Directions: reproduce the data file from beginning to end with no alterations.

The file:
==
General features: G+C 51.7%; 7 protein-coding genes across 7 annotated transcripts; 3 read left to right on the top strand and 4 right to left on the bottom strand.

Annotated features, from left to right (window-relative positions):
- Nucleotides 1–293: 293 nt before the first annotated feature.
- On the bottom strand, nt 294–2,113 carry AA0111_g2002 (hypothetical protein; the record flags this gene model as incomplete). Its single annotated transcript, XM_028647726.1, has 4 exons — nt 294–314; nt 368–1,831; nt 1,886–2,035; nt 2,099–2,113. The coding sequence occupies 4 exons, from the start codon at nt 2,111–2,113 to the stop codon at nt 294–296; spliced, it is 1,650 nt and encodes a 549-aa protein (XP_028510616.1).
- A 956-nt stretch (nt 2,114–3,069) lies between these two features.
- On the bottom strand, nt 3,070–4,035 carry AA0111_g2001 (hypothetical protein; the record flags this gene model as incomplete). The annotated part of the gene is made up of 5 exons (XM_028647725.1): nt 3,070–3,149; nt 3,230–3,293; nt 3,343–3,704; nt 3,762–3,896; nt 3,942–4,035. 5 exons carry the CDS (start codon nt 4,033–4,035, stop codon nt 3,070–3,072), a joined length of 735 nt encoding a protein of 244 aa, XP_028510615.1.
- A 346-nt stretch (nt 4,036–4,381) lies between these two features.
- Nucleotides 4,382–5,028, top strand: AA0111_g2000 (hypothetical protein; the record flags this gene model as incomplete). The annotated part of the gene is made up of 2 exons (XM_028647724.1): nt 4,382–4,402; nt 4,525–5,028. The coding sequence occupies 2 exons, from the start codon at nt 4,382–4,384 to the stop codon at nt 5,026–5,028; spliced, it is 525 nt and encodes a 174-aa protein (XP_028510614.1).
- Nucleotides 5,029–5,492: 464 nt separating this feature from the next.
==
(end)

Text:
General features: G+C 51.7%; 7 protein-coding genes across 7 annotated transcripts; 3 read left to right on the top strand and 4 right to left on the bottom strand.

Annotated features, from left to right (window-relative positions):
- Nucleotides 1–293: 293 nt before the first annotated feature.
- On the bottom strand, nt 294–2,113 carry AA0111_g2002 (hypothetical protein; the record flags this gene model as incomplete). Its single annotated transcript, XM_028647726.1, has 4 exons — nt 294–314; nt 368–1,831; nt 1,886–2,035; nt 2,099–2,113. The coding sequence occupies 4 exons, from the start codon at nt 2,111–2,113 to the stop codon at nt 294–296; spliced, it is 1,650 nt and encodes a 549-aa protein (XP_028510616.1).
- A 956-nt stretch (nt 2,114–3,069) lies between these two features.
- On the bottom strand, nt 3,070–4,035 carry AA0111_g2001 (hypothetical protein; the record flags this gene model as incomplete). The annotated part of the gene is made up of 5 exons (XM_028647725.1): nt 3,070–3,149; nt 3,230–3,293; nt 3,343–3,704; nt 3,762–3,896; nt 3,942–4,035. 5 exons carry the CDS (start codon nt 4,033–4,035, stop codon nt 3,070–3,072), a joined length of 735 nt encoding a protein of 244 aa, XP_028510615.1.
- A 346-nt stretch (nt 4,036–4,381) lies between these two features.
- Nucleotides 4,382–5,028, top strand: AA0111_g2000 (hypothetical protein; the record flags this gene model as incomplete). The annotated part of the gene is made up of 2 exons (XM_028647724.1): nt 4,382–4,402; nt 4,525–5,028. The coding sequence occupies 2 exons, from the start codon at nt 4,382–4,384 to the stop codon at nt 5,026–5,028; spliced, it is 525 nt and encodes a 174-aa protein (XP_028510614.1).
- Nucleotides 5,029–5,492: 464 nt separating this feature from the next.